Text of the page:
• Emphasized and supported collaborative approaches to accomplishing work on the ground. In 2013, the Collaborative Forest Landscape Restoration Program improved nearly 400,000 acres of terrestrial wildlife habitat, established more than 15,500 acres of forest vegetation, reduced hazardous fuels on more than 277,000 acres of forests, and made more than 750,000 green tons of woody biomass available for bioenergy production.
  • Reduced the threat of wildfire for tens of thousands of communities by removing flammable vegetation, commonly referred to as hazardous fuels. In fiscal year 2013 alone, USDA treated more than 2.6 million acres of hazardous fuels, with 1.74 million of those acres occurring in the wildland-urban interface.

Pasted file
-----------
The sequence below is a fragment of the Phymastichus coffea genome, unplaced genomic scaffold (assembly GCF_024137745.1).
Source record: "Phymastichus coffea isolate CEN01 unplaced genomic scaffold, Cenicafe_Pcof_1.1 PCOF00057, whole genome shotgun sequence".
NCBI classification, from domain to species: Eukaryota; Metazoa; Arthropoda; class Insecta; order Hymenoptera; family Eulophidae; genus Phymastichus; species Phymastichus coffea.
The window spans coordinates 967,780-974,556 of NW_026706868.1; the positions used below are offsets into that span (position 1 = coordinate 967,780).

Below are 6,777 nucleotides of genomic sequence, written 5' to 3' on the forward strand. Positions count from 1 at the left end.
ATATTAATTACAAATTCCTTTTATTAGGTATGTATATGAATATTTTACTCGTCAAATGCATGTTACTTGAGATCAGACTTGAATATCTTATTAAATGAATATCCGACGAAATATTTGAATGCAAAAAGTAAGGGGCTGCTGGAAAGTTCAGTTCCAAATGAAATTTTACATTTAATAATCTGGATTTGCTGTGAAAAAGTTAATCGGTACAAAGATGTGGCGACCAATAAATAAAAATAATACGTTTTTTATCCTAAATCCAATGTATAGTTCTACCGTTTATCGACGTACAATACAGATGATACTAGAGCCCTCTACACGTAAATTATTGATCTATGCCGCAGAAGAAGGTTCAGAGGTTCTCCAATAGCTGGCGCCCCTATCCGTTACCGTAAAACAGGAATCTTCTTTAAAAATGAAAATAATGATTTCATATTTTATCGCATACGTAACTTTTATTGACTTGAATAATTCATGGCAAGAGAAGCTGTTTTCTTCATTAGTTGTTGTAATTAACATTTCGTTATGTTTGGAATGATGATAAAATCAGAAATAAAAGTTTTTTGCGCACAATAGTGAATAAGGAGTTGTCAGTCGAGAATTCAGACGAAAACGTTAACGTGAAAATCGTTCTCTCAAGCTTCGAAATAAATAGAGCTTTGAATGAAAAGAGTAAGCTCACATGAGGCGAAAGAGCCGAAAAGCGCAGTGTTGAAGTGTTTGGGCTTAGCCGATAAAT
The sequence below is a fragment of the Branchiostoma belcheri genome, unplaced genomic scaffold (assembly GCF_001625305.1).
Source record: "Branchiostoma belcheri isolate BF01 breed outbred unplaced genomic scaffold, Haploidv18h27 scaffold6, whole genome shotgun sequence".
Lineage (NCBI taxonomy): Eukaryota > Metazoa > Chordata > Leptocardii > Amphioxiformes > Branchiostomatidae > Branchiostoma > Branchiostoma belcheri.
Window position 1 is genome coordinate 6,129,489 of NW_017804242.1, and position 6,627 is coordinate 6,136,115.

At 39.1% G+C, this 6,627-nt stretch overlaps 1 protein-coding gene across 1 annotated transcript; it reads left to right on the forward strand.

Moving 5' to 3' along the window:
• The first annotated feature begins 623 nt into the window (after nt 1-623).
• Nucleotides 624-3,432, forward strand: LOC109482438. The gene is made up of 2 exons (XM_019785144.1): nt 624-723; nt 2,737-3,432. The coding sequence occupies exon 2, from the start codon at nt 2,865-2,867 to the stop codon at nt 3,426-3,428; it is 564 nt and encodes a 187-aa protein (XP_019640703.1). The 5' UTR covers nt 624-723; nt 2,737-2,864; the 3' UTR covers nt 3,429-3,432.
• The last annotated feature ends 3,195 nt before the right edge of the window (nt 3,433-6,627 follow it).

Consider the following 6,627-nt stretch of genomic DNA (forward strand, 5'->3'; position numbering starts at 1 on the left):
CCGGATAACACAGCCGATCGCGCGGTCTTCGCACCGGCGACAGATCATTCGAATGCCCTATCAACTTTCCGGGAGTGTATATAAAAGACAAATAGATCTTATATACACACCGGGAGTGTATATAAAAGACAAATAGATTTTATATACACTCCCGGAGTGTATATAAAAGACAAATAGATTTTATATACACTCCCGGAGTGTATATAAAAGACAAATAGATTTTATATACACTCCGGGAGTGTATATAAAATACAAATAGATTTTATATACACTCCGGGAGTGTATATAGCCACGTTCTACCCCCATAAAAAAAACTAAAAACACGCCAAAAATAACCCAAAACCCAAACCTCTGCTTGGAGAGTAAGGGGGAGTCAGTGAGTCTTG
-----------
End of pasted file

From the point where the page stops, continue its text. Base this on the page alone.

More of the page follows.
Connecting Americans to the Land

USDA-managed National Forests and Grasslands provide opportunities for over 165 million visitors each year to recreate, be physically active, and support local economies. These recreational uses support approximately 200,000 full and part time jobs and contribute over $13 billion to local communities each year.

  • Worked with other federal agencies and non-federal partners to lead the establishment of the 21st-Century Conservation Service Corps. The 21CSC will provide job training and employment opportunities for thousands of young Americans and veterans, protecting and restoring our natural and cultural resources while developing the next generation of conservation stewards.